Shoei Kisen Kaisha, the Japanese owner of the giant container vessel that caused blockage at the Suez Canal for almost a week, said it has not received any compensation claims for damages caused by the incident in one of the world's busiest waterways. 


A company official said they continue to investigate the cause of the incident, insurance payment cost, as well as possible compensation for damages.


“There have been no claims or lawsuits against our company related to the incident,” Yumi Shinohara, deputy manager at Shoei Kisen’s fleet management department, said as reported by Reuters on Tuesday.


The 20,000 TEU-class container ship, EVER GIVEN, currently leased by Evergreen Marine Corp. under a time charter agreement, ran aground and became lodged sideways across the waterway on March 23.


The Suez Canal Authority was forced to temporarily halt navigation through the waterway on March 25 and the ultra-large container ship — which was deployed on a Far East-Europe service route — was successfully refloated on May 29. 


Shipping resumed late on that same day, with announcements that the 400-metre-long (430-yard) vessel will be transferred to Great Bitter Lake to check for damages with the aim to return the ship to the route “as soon as possible.”


“We are still investigating the cause of the incident and the cost including insurance payment and potential compensation for damage,” Shinohara of Shoei Kisen added, without further issuing more details.  


EVER GIVEN has 25 Indian crew at the time of the incident and the vessel has a Panama registration.


Industry sources earlier said the owner and insurers of the ultra-mega ship could face millions of dollars in total claims mainly revolving around machinery damage and claims from other vessels that had to deal with delays.


“Large loss event” to reinsurance industry


Fitch Ratings said the blocking of the Suez Canal — resulting in disruption to global shipping is likely to cause a “large loss event” for the reinsurance industry.


The ultimate losses will depend on how long it takes the salvage company to free the container ship completely and when normal ship traffic can resume, but Fitch estimates losses may easily run into hundreds of millions of euros,” the rating agency said in a statement.


Accidents involving large container ships can cause property claims of over US$1 billion, but these are mostly related to salvage. As Ever Given should still be able to travel once freed, claims related to hull and cargo insurance, including salvage (which will be borne by the shipowner’s hull insurer), should remain significantly below this level,” it added.


However, Fitch noted that the shipowner’s protection and indemnity club will probably also face claims from the owners of the cargo on the EVER GIVEN and of the other ships that are blocked in the Suez Canal for losses related to perishable goods and supply chain disruptions.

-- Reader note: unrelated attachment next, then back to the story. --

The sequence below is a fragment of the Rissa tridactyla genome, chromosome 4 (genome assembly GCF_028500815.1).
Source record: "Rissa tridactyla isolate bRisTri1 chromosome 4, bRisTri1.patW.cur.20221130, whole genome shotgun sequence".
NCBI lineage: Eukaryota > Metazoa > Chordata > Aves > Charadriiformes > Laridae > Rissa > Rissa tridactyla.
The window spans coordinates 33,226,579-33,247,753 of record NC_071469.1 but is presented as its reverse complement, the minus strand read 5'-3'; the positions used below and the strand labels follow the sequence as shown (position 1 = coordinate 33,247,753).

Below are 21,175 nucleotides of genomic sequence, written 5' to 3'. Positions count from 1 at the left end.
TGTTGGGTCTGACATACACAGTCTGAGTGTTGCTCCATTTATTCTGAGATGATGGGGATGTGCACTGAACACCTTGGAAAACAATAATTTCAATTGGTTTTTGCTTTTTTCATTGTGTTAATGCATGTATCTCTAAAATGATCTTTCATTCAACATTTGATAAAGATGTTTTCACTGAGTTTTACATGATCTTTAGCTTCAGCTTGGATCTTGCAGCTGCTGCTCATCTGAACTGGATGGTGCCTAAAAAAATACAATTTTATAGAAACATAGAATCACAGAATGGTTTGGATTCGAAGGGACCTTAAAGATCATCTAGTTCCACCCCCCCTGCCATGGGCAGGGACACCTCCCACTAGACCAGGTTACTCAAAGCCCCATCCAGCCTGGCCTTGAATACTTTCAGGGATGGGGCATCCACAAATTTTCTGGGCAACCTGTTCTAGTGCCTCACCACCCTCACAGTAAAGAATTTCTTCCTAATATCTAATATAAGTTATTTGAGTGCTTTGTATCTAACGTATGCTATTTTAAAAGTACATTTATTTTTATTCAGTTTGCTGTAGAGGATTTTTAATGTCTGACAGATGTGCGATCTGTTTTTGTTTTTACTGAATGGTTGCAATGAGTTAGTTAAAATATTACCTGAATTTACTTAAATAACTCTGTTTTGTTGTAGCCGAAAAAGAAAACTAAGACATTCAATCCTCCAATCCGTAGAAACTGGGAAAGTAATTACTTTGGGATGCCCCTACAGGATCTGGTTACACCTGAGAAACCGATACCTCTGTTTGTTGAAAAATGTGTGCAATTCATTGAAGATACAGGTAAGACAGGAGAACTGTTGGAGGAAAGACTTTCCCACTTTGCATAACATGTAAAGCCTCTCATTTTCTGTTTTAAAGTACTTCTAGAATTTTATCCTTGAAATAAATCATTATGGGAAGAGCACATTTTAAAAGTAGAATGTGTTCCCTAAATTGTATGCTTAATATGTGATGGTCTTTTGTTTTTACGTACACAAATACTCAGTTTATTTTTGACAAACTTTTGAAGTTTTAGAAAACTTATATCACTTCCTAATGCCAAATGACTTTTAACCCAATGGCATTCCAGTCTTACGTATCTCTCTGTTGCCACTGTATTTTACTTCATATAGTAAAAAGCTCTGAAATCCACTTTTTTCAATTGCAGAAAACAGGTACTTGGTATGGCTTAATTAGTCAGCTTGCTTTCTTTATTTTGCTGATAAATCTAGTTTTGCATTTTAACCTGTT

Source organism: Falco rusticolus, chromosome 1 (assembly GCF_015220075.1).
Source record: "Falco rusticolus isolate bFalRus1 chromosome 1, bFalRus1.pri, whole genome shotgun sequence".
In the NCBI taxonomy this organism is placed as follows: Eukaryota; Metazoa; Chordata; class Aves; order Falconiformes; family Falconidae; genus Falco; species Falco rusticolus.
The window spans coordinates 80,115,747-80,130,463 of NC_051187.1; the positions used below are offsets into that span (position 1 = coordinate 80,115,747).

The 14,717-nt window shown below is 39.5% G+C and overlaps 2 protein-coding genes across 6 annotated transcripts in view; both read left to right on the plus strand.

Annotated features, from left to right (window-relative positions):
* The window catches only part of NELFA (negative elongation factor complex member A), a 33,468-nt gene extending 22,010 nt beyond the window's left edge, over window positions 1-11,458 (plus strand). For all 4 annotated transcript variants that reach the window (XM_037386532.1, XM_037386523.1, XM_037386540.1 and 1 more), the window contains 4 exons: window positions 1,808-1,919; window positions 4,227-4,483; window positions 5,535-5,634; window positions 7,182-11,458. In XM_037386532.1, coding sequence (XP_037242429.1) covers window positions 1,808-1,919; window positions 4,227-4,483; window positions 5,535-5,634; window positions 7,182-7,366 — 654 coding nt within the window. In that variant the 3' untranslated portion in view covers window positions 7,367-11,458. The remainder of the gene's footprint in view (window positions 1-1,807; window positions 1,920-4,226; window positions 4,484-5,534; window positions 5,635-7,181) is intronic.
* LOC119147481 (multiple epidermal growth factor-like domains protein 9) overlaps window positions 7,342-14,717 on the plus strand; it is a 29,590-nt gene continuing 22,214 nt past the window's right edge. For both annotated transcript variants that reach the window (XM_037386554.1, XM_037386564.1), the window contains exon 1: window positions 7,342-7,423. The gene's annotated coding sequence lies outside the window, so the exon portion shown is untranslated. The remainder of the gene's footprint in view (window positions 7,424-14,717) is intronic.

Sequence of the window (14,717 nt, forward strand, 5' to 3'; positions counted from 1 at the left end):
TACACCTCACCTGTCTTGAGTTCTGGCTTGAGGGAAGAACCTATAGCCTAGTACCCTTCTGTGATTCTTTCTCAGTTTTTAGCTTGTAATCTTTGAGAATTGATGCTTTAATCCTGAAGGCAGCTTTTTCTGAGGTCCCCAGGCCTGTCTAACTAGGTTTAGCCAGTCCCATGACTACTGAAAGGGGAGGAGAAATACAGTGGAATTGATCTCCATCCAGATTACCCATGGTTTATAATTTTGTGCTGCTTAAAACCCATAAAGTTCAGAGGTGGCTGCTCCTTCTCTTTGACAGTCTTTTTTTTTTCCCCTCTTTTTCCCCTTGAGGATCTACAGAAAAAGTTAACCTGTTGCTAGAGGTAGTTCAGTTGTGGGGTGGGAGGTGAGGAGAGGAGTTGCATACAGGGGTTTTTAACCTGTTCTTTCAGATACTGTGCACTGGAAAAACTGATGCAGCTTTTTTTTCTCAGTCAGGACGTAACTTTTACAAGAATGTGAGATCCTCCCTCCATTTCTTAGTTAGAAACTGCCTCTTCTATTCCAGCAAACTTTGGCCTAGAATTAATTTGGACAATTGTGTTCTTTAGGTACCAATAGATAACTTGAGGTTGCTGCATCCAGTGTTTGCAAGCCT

In addition, it said that they may face claims from the Suez Canal Authority itself for loss of revenues as more than 300 ships are stuck at either end of the canal. 


“A large share of those losses will probably be reinsured by a global panel of reinsurers,” Fitch said in its statement.“In isolation, this large loss event should be neutral to their credit profile.” 


Reports said the ship’s hull is insured by Japan’s Mitsui Sumitomo Insurance, which is under MS&AD Insurance Group Holdings Inc, Tokio Marine & Nichido Fire Insurance Co and Sompo Japan Insurance Inc while UK P&I Club has said that it was the protection and indemnity insurer for EVER GIVEN.


Evergreen: Shipowner responsible for losses


Separately, German insurer Allianz said any damage caused to the vessel during the incident will be covered by hull and machinery (H&M) insurance — which will also cover the costs of the salvage operation, including the freeing, refloating and towing of the vessel. 


“There are many scenarios for third party liabilities that might arise from an incident including any damage caused to infrastructure or claims for obstruction. These are typically covered by one of 13 mutual insurance groups globally (so-called protection and indemnity insurance clubs) which provide marine liability cover to shipowners for approximately 90% of the world's ocean-going tonnage (in the case of this incident it is the UK P&I Club),” it said in a statement.


“Liability claims may come from organizations such as the Suez Canal Authority for loss of revenues (and also potential damage to the canal), as well as from other vessels blocked in the area (business interruption/loss of hire, or claims for compensation of cargo delays),” the German insurer added.


Meanwhile, Taiwanese transport shipping company, Evergreen Line, already said earlier that Japan's Shoei Kisen Kaisha — the ship's owner — is responsible for any losses.


“As the vessel is chartered, the responsibility for the expense incurred in the recovery operation; third party liability and the cost of repair (if any) is the owners,” Evergreen has said.